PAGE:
Located to the west of London, its games include the opening match, both semifinal matches, and the final.
Located to the west of London, its games include the opening match, both semifinal matches, and the final. AP Photo - Alastair Grant

Pressure: How England collapsed against Wales


IF there were any doubt about the role pressure will play at this World Cup, there won't be now following the collapse of England at Twickenham.

And it was a collapse. Wales can and should be lauded for their bravery; for their depth of character, graft and moment of inspiration that saw them conjure a try to haul their way back into the contest.

As it happened: Wales beat England

But long before Gareth Davies touched down under the posts, England should have had the game wrapped up.

It was theirs. They had it just about in the bag when they led 22-12 early in the second half. The foot was on the throat at that point.

England were in control. The crowd was behind them. The nation was behind them and one more penalty or even a try and the Welsh resistance would snap.

It had to because they hadn't mounted any sustained pressure: it was all smash and grab raids when they did make it deeper into England's territory.

But this is the beauty of World Cups - things change so quickly. The tiniest mistake or serious of mistakes and the pendulum can swing in the other direction.

England's coaching team's mistake - although some of it may have been borne out of injury-enforced necessity - was to bring the bench on. One minute they had control and fluidity, the next they were conceding penalties and losing their shape.

The players could sense it and instead of continuing to play their natural game, England clammed up in the final quarter. They felt the pressure.

And the mistakes came. They conceded dumb penalties at the breakdown. They kicked too long and too much and the biggest mistake of all was made by Brad Barritt who charged out of the line in the build up to Davies' try.

There was no need for that. Wales were drifting behind the gainline and could have easily been herded into touch. But Barritt came up too hard, too fast and he created space on the outside and one pass, one kick, one sweet pick and dive and Wales were level. One mistake and they were back in it.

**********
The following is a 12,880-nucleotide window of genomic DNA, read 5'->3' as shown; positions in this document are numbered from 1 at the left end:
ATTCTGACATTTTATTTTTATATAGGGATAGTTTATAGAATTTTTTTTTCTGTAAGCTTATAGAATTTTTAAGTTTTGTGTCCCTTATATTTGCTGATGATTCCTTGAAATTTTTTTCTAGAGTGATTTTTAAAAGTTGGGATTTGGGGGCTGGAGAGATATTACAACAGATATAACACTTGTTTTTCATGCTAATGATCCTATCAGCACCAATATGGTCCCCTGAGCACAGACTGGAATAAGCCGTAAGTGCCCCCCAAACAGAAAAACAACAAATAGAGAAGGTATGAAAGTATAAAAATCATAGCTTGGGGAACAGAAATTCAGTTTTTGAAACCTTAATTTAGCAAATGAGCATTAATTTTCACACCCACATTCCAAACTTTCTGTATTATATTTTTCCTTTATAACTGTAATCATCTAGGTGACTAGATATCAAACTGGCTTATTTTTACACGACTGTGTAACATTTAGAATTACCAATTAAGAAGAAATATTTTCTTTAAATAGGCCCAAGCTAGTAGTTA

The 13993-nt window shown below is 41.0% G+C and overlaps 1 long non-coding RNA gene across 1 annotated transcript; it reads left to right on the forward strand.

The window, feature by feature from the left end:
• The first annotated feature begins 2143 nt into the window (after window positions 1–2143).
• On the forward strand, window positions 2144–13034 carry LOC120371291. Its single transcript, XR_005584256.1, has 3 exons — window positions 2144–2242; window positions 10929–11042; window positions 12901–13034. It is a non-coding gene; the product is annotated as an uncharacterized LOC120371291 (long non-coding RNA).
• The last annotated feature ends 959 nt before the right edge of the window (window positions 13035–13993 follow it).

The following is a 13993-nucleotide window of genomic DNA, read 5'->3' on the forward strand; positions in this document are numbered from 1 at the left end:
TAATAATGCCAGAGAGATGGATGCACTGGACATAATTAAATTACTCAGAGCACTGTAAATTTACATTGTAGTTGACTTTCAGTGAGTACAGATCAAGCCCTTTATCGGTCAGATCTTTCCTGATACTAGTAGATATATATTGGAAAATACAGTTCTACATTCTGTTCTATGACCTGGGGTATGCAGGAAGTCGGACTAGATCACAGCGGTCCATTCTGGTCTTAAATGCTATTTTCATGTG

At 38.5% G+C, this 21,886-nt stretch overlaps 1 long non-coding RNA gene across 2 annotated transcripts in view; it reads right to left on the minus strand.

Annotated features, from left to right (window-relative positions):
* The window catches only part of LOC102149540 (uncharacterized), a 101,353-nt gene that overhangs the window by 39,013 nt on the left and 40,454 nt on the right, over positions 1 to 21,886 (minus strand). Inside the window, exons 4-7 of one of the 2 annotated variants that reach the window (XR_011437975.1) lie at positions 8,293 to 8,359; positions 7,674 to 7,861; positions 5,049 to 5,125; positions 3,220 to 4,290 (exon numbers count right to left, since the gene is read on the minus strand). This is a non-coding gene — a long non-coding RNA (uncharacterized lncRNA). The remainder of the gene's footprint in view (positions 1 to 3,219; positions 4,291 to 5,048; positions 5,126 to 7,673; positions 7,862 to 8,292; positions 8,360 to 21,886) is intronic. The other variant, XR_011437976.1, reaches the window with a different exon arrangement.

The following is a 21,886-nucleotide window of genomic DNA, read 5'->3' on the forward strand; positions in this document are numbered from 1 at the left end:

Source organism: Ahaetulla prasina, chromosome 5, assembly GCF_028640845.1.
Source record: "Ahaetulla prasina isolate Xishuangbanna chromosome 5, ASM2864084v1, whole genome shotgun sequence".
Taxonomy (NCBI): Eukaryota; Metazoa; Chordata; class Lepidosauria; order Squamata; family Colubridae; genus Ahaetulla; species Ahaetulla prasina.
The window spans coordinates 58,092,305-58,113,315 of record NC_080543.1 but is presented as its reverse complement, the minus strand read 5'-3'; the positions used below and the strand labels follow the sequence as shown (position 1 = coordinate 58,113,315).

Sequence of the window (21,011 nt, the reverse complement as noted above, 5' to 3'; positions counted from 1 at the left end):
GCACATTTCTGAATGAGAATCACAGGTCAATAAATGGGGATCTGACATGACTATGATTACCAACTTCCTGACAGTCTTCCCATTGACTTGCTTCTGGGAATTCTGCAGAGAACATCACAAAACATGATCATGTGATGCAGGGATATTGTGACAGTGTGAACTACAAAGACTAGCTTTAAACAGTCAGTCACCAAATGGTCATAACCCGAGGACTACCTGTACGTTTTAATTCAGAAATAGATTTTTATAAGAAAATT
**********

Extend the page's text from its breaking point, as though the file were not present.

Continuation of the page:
Two mistakes - holding onto the ball at the ruck - and Wales were ahead.

The third mistake England made - and this really was where the pressure told - was opting to spurn a kickable penalty to instead bang it into the corner and back their lineout drive.

It was no gimme but Owen Farrell had been immaculate off the tee. If he'd nailed it, most likely the game would have been drawn - although there would have been time for England to mount one last attack.

Read more: Six things we learned from Wales' win

A draw? Normally no one ever wants to draw but at a World Cup, in the Pool of Death, a draw would have left England right in the mix.

Instead, they were bundled into touch as they tried to set their lineout drive and with that, their chance was gone. Now they are in a bit of bother.

They still have hope because the beauty of their pool is that Wales still have two brutal games left to come, as do Australia and losing one was never going to be terminal.

What might, however, make England's predicament too much for them to scape, is that pressure that will have intensified by twofold at least by the time they run out to play Australia next Sunday.

In their minds will be the knowledge that they could be the first hosts knocked out in the pool round. This could be their worst campaign a the biggest World Cup of all. Their World Cup.

Pressure is the hidden enemy at this World Cup and England have failed to deal with it in their first big confrontation.

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